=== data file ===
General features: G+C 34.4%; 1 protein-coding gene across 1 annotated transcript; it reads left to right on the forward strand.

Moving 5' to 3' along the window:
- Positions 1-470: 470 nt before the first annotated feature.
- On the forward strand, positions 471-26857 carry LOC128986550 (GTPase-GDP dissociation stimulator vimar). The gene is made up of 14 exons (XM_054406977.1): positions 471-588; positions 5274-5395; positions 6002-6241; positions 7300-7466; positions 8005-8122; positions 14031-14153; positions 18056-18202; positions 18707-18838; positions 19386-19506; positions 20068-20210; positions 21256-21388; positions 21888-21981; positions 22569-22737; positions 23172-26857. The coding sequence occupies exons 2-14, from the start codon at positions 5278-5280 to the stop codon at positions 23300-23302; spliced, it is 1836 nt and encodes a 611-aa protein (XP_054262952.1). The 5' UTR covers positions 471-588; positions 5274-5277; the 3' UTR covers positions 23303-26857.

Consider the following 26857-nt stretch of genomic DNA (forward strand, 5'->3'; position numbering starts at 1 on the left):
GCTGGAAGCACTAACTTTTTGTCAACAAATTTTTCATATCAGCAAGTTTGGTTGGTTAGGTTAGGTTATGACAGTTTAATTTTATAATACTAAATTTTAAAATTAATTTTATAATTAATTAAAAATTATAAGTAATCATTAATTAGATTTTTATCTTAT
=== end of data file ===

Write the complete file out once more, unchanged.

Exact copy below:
General features: G+C 34.4%; 1 protein-coding gene across 1 annotated transcript; it reads left to right on the forward strand.

Moving 5' to 3' along the window:
- Positions 1-470: 470 nt before the first annotated feature.
- On the forward strand, positions 471-26857 carry LOC128986550 (GTPase-GDP dissociation stimulator vimar). The gene is made up of 14 exons (XM_054406977.1): positions 471-588; positions 5274-5395; positions 6002-6241; positions 7300-7466; positions 8005-8122; positions 14031-14153; positions 18056-18202; positions 18707-18838; positions 19386-19506; positions 20068-20210; positions 21256-21388; positions 21888-21981; positions 22569-22737; positions 23172-26857. The coding sequence occupies exons 2-14, from the start codon at positions 5278-5280 to the stop codon at positions 23300-23302; spliced, it is 1836 nt and encodes a 611-aa protein (XP_054262952.1). The 5' UTR covers positions 471-588; positions 5274-5277; the 3' UTR covers positions 23303-26857.

Consider the following 26857-nt stretch of genomic DNA (forward strand, 5'->3'; position numbering starts at 1 on the left):
GCTGGAAGCACTAACTTTTTGTCAACAAATTTTTCATATCAGCAAGTTTGGTTGGTTAGGTTAGGTTATGACAGTTTAATTTTATAATACTAAATTTTAAAATTAATTTTATAATTAATTAAAAATTATAAGTAATCATTAATTAGATTTTTATCTTAT